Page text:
“With pipe bursting we can do a full line replacement, and there is one hole at the beginning of the line and another at the end. We can also do as small as a 20-foot repair.” The company continues to do excavation in some instances, such as where there is no landscaping or concrete to disrupt, or where the customer simply prefers conventional methods.


One project involved a 20-foot pipe burst to save a tree. Another job involved a house with a slab floor. “A plumbing company hired us to pull 20 feet of pipe under the home,” says Stephens. “This was a 2-inch cast-iron line that had rusted out. We cut a 30-inch-square hole in the concrete floor of a closet. We removed a kitchen cabinet and saw-cut a 12-inch-square hole.


“We drilled a hole through the footings wall to feed the pipe through. Then we set the machine up in the closet. We fed the pipe from outside the house through a hole we drilled in the foundation wall. Our machine pipe-burst all the way through to the 12-inch-square hole in the kitchen. We probably saved that homeowner $5,000 to $7,000. It all went very well.”


All the right points

Stephens says pipe bursting is “easier on the environment, easier on Mother Earth.”


But it’s also an intricate process that requires training to perform correctly. “It is powerful equipment,” he says. “You have to follow the steps perfectly, otherwise the fused pipe will not hold. You must respect the equipment.”


The system uses a steel burst head to pull the flexible HDPE pipe, through the old lateral. The head bursts the old pipe and pushes it into the surrounding soil while pulling the new pipe into place. Stephens surmised that other contractors might shy away from pipe bursting because they prefer the old ways.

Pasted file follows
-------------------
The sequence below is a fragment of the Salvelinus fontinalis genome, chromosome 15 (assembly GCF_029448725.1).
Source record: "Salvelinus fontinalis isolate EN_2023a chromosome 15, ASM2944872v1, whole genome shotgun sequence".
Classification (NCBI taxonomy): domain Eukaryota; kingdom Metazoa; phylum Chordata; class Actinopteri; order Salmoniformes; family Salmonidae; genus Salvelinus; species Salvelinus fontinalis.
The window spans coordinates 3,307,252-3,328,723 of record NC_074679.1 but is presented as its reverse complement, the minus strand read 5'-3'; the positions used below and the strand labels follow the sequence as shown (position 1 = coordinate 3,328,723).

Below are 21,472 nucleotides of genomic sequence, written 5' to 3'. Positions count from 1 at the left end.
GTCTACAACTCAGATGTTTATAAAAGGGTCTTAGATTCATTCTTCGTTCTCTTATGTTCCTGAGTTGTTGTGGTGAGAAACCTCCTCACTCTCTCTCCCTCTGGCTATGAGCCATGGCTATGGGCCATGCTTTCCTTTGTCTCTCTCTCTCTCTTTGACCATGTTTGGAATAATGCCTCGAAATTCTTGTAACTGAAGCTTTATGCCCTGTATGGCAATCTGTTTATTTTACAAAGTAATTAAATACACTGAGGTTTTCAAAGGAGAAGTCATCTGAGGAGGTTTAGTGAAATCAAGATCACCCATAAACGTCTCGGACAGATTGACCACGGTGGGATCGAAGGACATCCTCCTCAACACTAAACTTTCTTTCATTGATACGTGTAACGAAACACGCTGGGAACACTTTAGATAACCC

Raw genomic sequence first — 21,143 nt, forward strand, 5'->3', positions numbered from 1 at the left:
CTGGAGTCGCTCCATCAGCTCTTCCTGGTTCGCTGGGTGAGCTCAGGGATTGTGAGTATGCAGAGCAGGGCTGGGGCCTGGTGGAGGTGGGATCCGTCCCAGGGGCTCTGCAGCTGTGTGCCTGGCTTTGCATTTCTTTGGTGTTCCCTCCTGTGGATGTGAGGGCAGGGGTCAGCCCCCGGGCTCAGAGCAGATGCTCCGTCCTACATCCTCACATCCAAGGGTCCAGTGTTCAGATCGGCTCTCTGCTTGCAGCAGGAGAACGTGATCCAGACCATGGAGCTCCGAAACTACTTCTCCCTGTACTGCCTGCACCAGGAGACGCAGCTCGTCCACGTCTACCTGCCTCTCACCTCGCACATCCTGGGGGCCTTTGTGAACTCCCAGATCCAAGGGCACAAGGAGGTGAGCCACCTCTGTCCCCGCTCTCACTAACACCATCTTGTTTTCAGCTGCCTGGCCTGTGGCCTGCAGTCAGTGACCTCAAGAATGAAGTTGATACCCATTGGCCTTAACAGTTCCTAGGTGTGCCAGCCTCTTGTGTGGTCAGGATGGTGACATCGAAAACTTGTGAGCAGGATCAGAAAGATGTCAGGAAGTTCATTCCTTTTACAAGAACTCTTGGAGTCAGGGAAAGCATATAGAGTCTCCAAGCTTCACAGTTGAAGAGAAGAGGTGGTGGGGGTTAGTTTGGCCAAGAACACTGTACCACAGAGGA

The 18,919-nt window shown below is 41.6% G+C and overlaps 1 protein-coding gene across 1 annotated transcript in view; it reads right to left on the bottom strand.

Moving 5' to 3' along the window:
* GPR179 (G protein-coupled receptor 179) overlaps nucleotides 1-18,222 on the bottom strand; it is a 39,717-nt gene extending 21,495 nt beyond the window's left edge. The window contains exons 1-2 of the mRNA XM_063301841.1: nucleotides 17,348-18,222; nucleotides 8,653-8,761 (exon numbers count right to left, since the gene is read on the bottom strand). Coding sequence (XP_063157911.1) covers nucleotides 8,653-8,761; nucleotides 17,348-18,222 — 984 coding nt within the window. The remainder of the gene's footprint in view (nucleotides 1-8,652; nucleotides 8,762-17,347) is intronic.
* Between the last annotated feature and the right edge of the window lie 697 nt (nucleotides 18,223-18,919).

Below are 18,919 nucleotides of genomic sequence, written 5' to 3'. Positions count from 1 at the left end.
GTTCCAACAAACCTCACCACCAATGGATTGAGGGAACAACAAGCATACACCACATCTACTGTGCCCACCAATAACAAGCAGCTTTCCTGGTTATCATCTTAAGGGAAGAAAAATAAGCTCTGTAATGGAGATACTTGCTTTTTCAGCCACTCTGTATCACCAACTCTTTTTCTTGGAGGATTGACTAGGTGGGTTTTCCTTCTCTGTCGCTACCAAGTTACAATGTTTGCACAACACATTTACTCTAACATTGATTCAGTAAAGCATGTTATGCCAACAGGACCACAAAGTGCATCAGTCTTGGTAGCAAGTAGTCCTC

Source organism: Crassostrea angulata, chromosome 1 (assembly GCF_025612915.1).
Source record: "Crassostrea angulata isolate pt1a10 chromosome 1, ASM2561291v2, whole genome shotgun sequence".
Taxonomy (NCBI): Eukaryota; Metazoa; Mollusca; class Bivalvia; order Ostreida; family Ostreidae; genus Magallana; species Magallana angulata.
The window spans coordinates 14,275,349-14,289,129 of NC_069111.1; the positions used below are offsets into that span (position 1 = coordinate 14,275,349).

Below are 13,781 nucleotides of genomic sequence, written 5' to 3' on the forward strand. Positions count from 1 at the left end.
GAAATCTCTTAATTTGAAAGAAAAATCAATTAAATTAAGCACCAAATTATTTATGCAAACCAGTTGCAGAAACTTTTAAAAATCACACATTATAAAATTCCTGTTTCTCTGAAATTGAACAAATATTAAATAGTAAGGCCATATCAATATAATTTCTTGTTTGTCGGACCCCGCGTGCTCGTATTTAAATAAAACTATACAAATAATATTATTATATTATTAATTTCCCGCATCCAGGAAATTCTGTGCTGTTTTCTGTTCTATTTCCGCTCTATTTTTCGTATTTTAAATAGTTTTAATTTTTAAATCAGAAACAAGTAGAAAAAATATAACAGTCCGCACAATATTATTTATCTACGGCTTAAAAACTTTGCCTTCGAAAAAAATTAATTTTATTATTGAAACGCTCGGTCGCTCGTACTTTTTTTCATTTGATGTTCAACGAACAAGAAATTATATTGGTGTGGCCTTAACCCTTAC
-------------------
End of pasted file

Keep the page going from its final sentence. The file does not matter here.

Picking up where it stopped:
“It’s a funny thing here in Illinois, as we are a big flat land, and everybody digs,” Stephens says. “Only people who do directional boring, commercial companies, do not dig. It’s just the way it is. People ask me if we use pipe bursting every day. We use the machine once every two or three weeks. Sometimes more frequently.”


There are four men in the field including Stephens, and they are all trained in the process. “I believe that five years down the road, I will have two employees with Stephens Pipe Bursting who do no other work, and they will travel around Illinois and surrounding states and they will be on the road all the time,” he says. “We are getting calls now from other areas, and this will continue. This has been a great complimentary service for our company. I could not envision my excavation company without pipe bursting. It has become a huge part of our company.”


Mining for the prize

Stephens operates with an enclosed trailer that carries all the bursting tools. The fleet also includes a 2008 Bobcat 430 Excavator, a 2005 Kubota KX41-3V excavator, a 2003 New Holland skid-steer, a 2005 GMC 15-foot box truck, a 2005 Chevrolet quad-cab diesel truck, and a variety of trailers and dump trucks.


In the company’s service area, the infrastructure is deteriorating. About 85 percent of the laterals are 4-inch or 6-inch clay pipes, and the balance are Orangeburg. Roots make up about half of the problems.


“The minute we added pipe bursting we made ourselves special,” says Stephens. “We were not just one of 100. We began to pop out on everybody’s radar. The brand recognition has been amazing. We have everybody talking and asking questions and we’re getting the jobs, setting the standard. We’re excited about the future.”